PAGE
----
“Imposing more taxes on luxury items to save foreign exchange reserves”

Atiur narrates the ICAB webinar




| Updated:
Jun 09, 2022 11:49:43 a.m.


Bangladesh needs to be careful with imports and should impose more taxes on luxury items to save the country’s foreign exchange reserves, former Bangladesh Bank Governor Dr. Atiur Rahman has said.

Speaking as a keynote guest in a webinar on Tuesday evening, Atiur Rahman said the government should impose more taxes on the importation of various luxury items, to discourage importation.

The Institute of Chartered Accountants Bangladesh (ICAB) organized the webinar on “The Political Economy of Currency Devaluation in Developing Countries: Comparative Practices and the History of Bangladesh”.

Dr. Rahman suggested looking at expensive projects in the country to reduce pressure on currencies.

“We need to reduce the number of luxury projects that do not generate jobs and direct investment,” he said.

“If we focus on local production of items that are used for export products like ready-to-wear garments, we can save $10 billion to $15 billion a year,” Mr. Rahman.

By improving the service industry, thousands of dollars could be saved, which is needed for shipment payments from Bangladesh, he said.

The country needs an integrated system of financial transactions to ensure the continued development of the economy as devolved neighborhoods take advantage of organizations due to a loophole in the system, said Dr. Khondaker Golam Moazzem, Director of research from the Center for Policy Dialogue (CPD), while speaking. as a special guest.

“There are a lot of anomalies and shortcomings where the advantages of organizations are taken by acquired neighborhoods,” he said.

He said, however, that some of the country’s financial systems are integrated, as the ICAB and the National Board of Revenue (NBR) have partnered to help cross-check financial reporting.

“This is a very positive initiative and it will help to reduce the number of fake financial statements and ultimately bring more financial transparency in the financial system,” Dr. Moazzem added.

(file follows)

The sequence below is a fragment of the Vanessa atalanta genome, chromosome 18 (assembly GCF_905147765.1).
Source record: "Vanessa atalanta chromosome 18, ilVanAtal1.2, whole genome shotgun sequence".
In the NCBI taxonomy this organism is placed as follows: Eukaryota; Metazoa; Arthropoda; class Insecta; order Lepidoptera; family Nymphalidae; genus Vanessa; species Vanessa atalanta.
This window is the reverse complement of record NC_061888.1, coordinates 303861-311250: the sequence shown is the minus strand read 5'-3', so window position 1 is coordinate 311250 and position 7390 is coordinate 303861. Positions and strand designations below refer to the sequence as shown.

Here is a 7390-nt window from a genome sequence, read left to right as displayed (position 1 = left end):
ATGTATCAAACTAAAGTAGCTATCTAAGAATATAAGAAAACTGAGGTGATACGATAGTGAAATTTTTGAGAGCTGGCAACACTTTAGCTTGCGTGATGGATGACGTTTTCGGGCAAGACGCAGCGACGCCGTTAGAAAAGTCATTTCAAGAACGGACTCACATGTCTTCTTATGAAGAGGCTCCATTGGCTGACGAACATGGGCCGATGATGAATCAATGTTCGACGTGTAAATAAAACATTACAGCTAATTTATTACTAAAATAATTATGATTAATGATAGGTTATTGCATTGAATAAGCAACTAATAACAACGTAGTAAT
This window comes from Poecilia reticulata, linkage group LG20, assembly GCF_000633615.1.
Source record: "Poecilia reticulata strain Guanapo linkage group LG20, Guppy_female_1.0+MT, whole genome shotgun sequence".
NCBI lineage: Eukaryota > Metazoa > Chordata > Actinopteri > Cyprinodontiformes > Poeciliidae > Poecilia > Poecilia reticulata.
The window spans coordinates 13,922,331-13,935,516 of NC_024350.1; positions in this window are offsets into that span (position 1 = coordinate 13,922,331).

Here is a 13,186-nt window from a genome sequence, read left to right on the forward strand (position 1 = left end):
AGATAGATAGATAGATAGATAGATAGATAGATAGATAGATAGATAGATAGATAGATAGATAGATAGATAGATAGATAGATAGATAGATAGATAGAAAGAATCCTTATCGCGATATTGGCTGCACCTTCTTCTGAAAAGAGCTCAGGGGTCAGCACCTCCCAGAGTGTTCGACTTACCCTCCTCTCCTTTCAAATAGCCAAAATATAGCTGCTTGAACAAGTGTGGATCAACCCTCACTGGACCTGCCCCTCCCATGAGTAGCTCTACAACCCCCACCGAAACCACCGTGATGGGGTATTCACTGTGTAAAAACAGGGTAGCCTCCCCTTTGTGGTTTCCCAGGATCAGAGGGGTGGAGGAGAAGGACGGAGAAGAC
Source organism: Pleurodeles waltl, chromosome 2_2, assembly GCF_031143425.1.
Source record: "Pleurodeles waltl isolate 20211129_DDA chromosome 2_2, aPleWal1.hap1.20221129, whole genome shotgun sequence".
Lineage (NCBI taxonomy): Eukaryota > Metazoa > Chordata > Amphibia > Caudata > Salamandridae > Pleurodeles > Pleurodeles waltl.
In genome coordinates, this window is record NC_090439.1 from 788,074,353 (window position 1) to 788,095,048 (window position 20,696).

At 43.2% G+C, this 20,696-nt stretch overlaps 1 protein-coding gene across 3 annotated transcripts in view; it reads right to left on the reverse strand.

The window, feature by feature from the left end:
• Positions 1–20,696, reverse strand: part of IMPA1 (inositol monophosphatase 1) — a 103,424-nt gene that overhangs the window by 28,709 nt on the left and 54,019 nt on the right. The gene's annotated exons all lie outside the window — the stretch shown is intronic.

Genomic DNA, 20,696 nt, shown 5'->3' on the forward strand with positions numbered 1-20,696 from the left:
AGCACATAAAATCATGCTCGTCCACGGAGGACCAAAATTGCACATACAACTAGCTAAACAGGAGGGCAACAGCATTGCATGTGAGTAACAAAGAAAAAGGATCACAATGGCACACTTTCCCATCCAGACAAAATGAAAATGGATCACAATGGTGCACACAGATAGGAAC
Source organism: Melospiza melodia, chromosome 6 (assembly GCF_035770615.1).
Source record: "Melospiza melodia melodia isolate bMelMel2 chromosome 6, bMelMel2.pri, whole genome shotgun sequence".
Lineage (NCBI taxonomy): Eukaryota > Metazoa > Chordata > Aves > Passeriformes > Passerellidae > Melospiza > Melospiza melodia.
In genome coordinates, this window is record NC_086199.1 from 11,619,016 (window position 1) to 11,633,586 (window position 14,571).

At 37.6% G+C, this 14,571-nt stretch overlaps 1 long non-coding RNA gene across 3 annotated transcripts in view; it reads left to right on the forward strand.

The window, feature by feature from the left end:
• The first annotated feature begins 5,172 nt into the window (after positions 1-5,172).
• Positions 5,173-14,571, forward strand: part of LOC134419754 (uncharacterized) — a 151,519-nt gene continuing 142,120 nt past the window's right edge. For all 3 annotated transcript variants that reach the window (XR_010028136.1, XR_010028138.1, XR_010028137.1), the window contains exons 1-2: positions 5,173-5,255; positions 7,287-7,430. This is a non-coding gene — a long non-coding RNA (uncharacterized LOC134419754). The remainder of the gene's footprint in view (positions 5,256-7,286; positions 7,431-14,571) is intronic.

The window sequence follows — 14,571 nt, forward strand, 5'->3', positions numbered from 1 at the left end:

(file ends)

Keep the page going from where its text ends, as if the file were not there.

He stressed the need for further integration between the BNR and commercial banks as well as currency traders, in order to reduce financial corruption.

ICAB Chairman Md Shahadat Hossain said in his welcome speech that the country’s currency market had become jittery and the central bank had been forced to devalue the taka several times after a sharp depreciation in January.

The latest forex crisis will put further pressure on the country’s foreign exchange reserves, he said, adding that it will impact the country’s economy and the prices of raw materials, including food.

Economies around the world have been hurt by the pandemic and the sharp rise in fuel prices, Hossain said.

As a result, at home even utilities become more expensive, he noted.

In the wake of the pandemic, currency depreciation has wreaked havoc on some key commodities in many countries around the world, including Bangladesh, he added.

Dr. Jamaluddin Ahmed, former Chairman of ICAB and Chairman of Emerging Credit Rating Ltd, gave a keynote presentation during the virtual seminar.

Highlighting the main features of his paper, Dr. Ahmed said that currency appreciation and depreciation affect all international transactions of a country as it affects international relative prices.

Currency devaluation leaves multiple effects on the economic, social and political life of a country, he said.

Currency devaluation emerges as a political tool technique that policy makers apply in economic management, he added.

If policymakers fail to navigate effective currency valuation mechanisms, Dr. Ahmed said, the economy will suffer, leading to declining economic growth in the country, as well as social and social instability. Politics.

Manzur Ahmed, Advisor of Federation of Bangladesh Chambers of Commerce and Industry (FBCCI) and Dr M Abu Eusuf, Executive Director of Research and Policy Integration for Development (RAPID) Bangladesh, were present at the seminar as speakers.

Adeeb Hossain Khan, Board Member and Former President of ICAB and Senior Partner of Rahman Rahman Huq, moderated the session.

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